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So I finally got an iPhone (yeah, I know, I know…).

I considered writing a post about the pros/cons of it, but there are just too many of those and frankly, we all already know what they are (I still can’t type well on that thing).  By far the coolest thing about it is the App Store.  While the app discovery interface is incredibly bad, the sheer number of cool apps is amazing (as you already know).

The thing that has me scratching my head this morning is how to make money in the app store.

It used to be that consumer software was purchased and installed.  The software company created new versions from time to time, hopefully enticing you to purchase the latest and greatest.  Support was either really cheaply provided or was charged for.  In essence, the software company had little to no ongoing costs associated with previously shipped versions (occasional bug fixes were it).  Ongoing revenue was from upgrades and new user acquisition.  The company I work for (Intuit) is still partially there.

Then there were subscription models. Ongoing service for ongoing fees. Simple enough and very effective.  My previous company (Homestead) did this all day long.

The apps in Apple’s app store (and I imagine every other mobile device’s app market) are a different financial model altogether. Case and point: my current #1 time waster, Words with Friends.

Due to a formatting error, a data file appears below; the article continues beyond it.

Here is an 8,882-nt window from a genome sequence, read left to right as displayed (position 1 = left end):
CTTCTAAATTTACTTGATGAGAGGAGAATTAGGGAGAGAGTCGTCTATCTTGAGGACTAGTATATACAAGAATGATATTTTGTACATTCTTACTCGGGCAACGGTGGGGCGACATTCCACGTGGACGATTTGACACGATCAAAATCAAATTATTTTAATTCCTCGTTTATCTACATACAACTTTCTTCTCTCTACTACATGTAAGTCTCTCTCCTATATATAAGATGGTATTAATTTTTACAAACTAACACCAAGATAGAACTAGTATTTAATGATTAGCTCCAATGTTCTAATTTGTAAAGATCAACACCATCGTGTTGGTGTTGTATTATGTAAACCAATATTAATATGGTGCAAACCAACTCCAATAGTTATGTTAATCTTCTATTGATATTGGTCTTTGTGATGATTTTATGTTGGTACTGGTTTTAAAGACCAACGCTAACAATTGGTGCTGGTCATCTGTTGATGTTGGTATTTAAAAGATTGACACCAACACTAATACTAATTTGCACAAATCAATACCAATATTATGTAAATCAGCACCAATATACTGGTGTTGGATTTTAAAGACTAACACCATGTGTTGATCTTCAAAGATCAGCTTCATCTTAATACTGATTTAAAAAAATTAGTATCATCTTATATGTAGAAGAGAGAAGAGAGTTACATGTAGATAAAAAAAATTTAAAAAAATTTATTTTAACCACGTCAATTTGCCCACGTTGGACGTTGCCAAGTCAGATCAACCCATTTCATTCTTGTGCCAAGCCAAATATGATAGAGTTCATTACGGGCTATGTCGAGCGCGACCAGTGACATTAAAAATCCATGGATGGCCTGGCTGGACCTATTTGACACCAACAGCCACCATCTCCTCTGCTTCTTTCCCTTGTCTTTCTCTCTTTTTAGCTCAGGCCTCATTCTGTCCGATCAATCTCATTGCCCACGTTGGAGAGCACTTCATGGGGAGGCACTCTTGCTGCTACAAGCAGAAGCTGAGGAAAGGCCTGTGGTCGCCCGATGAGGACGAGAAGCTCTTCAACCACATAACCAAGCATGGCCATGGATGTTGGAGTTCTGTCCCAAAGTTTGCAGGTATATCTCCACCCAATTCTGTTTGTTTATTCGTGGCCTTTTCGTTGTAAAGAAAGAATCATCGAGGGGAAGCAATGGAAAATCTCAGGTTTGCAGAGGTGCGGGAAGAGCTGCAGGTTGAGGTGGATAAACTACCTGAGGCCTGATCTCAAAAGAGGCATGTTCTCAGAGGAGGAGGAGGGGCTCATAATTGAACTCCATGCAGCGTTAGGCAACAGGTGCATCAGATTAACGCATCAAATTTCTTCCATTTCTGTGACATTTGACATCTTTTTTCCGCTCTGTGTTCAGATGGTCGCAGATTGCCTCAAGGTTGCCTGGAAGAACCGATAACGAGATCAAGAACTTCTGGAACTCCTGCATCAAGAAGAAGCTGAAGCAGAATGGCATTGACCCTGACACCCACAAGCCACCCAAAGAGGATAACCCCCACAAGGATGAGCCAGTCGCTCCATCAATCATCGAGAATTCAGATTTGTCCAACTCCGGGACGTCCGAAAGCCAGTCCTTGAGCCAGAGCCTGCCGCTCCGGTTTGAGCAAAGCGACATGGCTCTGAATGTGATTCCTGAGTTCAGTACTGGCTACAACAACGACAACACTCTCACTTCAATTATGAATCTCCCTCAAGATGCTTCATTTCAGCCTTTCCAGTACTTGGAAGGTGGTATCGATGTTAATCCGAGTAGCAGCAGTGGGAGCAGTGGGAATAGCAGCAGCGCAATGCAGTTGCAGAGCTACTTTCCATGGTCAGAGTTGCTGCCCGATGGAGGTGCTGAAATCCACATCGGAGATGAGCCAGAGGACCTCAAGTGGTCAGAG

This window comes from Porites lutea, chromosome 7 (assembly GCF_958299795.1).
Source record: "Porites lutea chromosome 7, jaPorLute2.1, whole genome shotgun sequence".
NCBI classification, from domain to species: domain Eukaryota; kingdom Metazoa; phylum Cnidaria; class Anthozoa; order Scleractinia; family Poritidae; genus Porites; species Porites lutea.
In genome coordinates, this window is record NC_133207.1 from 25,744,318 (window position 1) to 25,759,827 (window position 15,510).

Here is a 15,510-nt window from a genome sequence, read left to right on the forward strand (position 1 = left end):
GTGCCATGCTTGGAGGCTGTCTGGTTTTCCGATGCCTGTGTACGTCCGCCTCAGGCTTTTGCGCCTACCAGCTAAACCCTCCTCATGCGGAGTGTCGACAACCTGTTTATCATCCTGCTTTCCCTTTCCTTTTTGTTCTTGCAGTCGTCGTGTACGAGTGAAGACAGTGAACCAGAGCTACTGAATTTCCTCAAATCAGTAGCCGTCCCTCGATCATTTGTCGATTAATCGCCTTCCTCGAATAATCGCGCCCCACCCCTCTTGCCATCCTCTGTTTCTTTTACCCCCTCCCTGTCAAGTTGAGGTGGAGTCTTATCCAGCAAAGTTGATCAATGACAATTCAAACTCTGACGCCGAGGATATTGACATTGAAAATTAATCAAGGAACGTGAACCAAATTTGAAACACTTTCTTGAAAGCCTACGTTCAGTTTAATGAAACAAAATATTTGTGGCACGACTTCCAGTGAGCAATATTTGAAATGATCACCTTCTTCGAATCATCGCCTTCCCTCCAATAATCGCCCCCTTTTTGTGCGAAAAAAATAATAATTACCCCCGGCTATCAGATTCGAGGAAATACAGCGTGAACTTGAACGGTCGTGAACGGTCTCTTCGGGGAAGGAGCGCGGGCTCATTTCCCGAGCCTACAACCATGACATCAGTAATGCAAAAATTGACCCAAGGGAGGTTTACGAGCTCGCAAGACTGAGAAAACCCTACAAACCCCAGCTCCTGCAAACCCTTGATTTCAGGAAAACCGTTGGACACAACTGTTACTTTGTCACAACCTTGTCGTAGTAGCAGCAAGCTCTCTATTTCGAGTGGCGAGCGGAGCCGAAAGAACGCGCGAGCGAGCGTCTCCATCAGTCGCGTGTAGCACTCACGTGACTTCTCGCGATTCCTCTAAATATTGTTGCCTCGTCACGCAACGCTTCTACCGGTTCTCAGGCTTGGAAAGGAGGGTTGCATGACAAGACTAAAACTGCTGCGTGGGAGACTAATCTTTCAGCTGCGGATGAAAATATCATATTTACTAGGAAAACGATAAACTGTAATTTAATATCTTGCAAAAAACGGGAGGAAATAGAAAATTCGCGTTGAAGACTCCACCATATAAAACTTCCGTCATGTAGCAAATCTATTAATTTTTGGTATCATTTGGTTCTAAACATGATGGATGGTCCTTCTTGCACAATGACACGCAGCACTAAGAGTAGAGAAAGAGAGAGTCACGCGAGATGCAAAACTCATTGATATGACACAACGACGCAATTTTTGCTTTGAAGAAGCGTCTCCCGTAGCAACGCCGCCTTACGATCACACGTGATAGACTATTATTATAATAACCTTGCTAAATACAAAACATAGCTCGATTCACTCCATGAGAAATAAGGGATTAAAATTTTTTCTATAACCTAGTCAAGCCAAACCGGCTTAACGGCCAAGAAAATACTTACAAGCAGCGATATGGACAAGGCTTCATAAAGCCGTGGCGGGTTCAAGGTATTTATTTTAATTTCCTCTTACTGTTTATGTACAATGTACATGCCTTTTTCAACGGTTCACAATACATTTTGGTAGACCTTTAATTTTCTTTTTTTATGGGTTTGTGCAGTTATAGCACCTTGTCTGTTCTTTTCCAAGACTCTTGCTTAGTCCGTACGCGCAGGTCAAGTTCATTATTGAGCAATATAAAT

First, the model starts simply enough: it’s free with ads, and you pay $2.99 to get rid of the ads. OK, while the price is high relative to what most apps cost, this is a model proven to work. Check.

Then, it gets a bit strange. This is not a standalone application but includes a service that connects you to friends so you can play socially. That means we are getting ongoing services (and the company is incurring ongoing costs) with out any ongoing payment.  Would the market accept an ongoing subscription to play Words with Friends?  I don’t know, but it’s not prevalent in the culture of the app store currently to charge a subscription fee for a game.

Then, it gets really interesting. Again, this is a social game where the company is paying for servers for the game communication. That means that while their revenue grows linearly with the number of users who play, their costs grow linearly with the number of connections in the graph (the number of games played).  Net results: their costs grow exponentially (roughly) as their revenue grows linearly.

The assumption has to be that the company makes enough money in the linear revenue to offset the exponential growth of the cost.  I hope that’s true because I love the game.

But put it all together:

  • You have a game that some users buy for $3 not monthly, not annually, but once. Ever.
  • You have ongoing costs associated with maintaining servers.
  • You have costs that grow faster than revenue.

In the short run, it works.  But in the long run, what’s going to happen?  At some point, revenue from the game will start to decline but costs will continue (fewer new users buy it, but existing users still play it).  And at some point, it will become unprofitable for the company to maintain the servers for this game. Maybe they’ll shut it down, or more likely, try to move to a subscription model ($3/year?).

Clearly, other models work (e.g., Zynga), but I think this one in particular needs work to survive in the long run.